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How the world can meet climate and energy goals, while keeping its rivers free-flowing

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The International Hydropower Association (IHA) concludes its biannual World Hydropower Congress this week. During Congress, the IHA issued several statements and reports, including: (1) a report, Hydro 2050, which calls for increased investments in hydropower to achieve a doubling of global capacity by 2050; and (2) the San José Declaration, which strongly affirms that any future development of hydropower must be sustainable by implementing rigorous and globally recognized standards.

The Congress was to be held live in Costa Rica before going virtual due to the pandemic – hence the geographical name of the Declaration.

These two visions presented to Congress – any future hydropower must be sustainable on the path to doubling global capacity – are probably not compatible.

Ironically, the planned location of Congress, Costa Rica, offers a strong counterpoint to a more sustainable vision: low-carbon, low-cost, low-conflict power systems with communities, rivers and other natural resources.

Costa Rica has long depended on hydropower to meet the majority of its electricity needs (around 65-75% of its annual production). Costa Rica is also a leader in recognizing the economic value of forests, coral reefs, rivers and other natural assets. Over the past decade, these fundamental resources have come into conflict with each other.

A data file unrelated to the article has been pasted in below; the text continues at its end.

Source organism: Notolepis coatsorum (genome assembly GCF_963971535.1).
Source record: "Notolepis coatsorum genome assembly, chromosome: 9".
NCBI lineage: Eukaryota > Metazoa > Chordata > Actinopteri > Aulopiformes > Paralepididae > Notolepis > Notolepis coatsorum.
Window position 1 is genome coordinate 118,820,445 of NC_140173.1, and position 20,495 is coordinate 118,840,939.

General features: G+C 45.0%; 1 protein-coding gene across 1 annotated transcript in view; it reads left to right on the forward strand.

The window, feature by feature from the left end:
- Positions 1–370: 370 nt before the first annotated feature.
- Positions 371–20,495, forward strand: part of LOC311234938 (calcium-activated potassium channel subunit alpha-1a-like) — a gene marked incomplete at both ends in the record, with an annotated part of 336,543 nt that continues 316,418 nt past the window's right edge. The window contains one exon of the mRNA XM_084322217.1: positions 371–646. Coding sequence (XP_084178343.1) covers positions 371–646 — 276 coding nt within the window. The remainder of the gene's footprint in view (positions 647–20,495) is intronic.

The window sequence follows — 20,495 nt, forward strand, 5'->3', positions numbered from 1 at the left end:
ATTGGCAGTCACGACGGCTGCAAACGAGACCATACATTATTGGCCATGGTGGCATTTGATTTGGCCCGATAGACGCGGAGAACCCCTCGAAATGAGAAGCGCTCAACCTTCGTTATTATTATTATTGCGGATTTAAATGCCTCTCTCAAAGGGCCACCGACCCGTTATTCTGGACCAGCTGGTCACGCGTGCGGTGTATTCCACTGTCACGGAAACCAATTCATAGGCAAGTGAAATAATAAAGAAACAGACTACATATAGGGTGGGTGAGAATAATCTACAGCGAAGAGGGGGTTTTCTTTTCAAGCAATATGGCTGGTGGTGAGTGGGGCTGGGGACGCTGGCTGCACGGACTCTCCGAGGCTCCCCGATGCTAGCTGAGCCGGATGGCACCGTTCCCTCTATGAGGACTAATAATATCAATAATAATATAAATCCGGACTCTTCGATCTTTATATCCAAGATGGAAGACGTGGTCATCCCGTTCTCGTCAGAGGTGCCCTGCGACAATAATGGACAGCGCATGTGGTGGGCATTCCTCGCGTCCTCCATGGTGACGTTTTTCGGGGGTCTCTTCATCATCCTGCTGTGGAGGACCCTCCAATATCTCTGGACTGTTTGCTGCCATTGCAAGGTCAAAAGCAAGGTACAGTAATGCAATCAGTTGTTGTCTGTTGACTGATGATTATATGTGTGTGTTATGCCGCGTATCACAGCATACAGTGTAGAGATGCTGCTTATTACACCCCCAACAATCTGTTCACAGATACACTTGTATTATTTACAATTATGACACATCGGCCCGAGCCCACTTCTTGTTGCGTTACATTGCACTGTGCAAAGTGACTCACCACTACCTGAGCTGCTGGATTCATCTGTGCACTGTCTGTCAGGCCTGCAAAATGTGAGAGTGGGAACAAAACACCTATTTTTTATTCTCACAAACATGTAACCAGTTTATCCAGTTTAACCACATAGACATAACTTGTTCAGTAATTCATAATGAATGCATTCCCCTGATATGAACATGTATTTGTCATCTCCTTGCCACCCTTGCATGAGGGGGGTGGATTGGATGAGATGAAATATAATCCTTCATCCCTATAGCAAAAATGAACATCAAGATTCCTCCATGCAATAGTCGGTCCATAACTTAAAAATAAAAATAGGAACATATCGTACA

A hydroelectric dam has been proposed on the free-flowing Térraba River, the longest river entirely in Costa Rica. Conflicts over the impacts of the dam led to a modified proposal for the El Diquis dam to be built on a tributary of the Térraba. The reservoir of this dam is said to have flooded land belonging to the Teribe people and displaced several villages. In addition, changes in river flow and sediment input would have negatively impacted the 30,000 hectares of Térraba-Sierpe National Wetlands downstream, an important area for Costa Rica’s ecotourism sector.

Following protests and legal actions by the Teribe people, the government of Costa Rica decided to permanently suspend the El Diquis dam in 2018. Beyond the conflict, the government claimed that due to the successful efforts of energy efficiency and changing costs of generation options, El Diquis was no longer compatible with lower-cost expansion of the power system. The government is committed to becoming carbon neutral over the next few years and its plans to expand the power system through 2034 do not include additional hydropower, with growth focused on solar, wind and geothermal resources. . The country’s existing hydropower projects will play a key role in balancing the increased proportion of variable generation sources.

Costa Rica’s power system is low carbon, low cost, and in the future striving to reduce conflict. The country’s grid is currently 98% renewable with a carbon intensity of 54 gCO2 per kWh (about a tenth that of the United States), with a cost to the consumer essentially equal to that of the United States. With its recent move to protect rivers and the rights of indigenous peoples, the future expansion of Costa Rica’s power system will avoid many of the conflicts caused by the construction of dams on free-flowing rivers.